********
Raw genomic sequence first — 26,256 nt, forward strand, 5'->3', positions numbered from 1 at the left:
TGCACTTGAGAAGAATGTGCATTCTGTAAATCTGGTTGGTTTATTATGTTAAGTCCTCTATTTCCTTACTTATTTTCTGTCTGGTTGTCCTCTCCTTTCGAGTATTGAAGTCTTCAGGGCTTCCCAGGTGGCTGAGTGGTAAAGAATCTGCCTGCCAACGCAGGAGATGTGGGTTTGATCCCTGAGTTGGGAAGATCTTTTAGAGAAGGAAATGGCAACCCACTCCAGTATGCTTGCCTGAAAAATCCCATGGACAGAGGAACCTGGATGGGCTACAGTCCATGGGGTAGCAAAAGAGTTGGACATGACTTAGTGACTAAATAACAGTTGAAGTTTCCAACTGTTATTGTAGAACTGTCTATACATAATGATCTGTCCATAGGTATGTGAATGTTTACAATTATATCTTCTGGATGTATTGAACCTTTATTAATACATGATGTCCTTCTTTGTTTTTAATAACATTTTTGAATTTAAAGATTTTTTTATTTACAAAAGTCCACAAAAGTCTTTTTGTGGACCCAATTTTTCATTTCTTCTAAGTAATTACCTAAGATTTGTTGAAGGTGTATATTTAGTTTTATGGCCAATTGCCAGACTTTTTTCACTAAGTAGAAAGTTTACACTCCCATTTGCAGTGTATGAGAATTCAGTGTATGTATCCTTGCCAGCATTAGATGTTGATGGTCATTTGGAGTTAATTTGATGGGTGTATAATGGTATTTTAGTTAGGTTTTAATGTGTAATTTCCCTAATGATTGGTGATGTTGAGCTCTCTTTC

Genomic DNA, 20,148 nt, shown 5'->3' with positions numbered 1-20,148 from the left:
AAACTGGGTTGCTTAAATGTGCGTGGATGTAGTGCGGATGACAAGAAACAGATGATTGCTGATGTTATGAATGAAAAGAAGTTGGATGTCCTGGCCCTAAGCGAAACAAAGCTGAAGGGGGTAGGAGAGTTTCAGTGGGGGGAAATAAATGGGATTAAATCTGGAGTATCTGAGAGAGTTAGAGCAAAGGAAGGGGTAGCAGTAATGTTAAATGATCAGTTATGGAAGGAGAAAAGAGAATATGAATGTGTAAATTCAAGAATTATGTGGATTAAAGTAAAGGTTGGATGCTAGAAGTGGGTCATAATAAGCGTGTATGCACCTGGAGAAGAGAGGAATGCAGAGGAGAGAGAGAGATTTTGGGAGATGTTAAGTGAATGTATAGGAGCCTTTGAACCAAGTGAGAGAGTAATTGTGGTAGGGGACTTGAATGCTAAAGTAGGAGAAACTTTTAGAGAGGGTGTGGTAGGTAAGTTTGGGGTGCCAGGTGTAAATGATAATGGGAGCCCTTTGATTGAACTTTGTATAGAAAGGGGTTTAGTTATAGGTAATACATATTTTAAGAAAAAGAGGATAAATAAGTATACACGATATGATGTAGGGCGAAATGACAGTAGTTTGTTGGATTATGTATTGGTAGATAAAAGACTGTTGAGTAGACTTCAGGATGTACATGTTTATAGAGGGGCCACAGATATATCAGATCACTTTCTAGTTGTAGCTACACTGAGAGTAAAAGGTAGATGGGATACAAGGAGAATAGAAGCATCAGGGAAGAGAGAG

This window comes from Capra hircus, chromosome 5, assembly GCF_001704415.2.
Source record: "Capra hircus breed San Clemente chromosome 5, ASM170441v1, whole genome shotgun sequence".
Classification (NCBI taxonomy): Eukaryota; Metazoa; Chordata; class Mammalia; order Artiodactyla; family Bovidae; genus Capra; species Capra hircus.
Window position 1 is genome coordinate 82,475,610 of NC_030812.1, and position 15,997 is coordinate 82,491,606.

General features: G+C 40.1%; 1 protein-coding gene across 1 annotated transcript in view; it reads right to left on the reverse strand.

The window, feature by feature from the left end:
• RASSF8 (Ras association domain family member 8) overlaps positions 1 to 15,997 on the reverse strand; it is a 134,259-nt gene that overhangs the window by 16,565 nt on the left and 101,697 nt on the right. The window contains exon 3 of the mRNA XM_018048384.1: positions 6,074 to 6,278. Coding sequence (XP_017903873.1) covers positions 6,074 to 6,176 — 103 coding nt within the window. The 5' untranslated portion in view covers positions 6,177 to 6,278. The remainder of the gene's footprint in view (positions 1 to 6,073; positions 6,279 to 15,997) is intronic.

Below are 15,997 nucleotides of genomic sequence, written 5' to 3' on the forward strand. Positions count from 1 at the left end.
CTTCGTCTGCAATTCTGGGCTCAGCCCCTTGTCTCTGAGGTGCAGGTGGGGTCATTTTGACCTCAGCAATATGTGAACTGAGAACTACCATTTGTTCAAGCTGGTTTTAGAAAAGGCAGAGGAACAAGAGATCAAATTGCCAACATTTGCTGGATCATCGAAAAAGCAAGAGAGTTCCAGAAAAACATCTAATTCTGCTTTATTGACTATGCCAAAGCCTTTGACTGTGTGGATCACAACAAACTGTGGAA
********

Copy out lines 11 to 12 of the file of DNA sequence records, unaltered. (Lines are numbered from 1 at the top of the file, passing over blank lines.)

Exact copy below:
• RASSF8 (Ras association domain family member 8) overlaps positions 1 to 15,997 on the reverse strand; it is a 134,259-nt gene that overhangs the window by 16,565 nt on the left and 101,697 nt on the right. The window contains exon 3 of the mRNA XM_018048384.1: positions 6,074 to 6,278. Coding sequence (XP_017903873.1) covers positions 6,074 to 6,176 — 103 coding nt within the window. The 5' untranslated portion in view covers positions 6,177 to 6,278. The remainder of the gene's footprint in view (positions 1 to 6,073; positions 6,279 to 15,997) is intronic.

Below are 15,997 nucleotides of genomic sequence, written 5' to 3' on the forward strand. Positions count from 1 at the left end.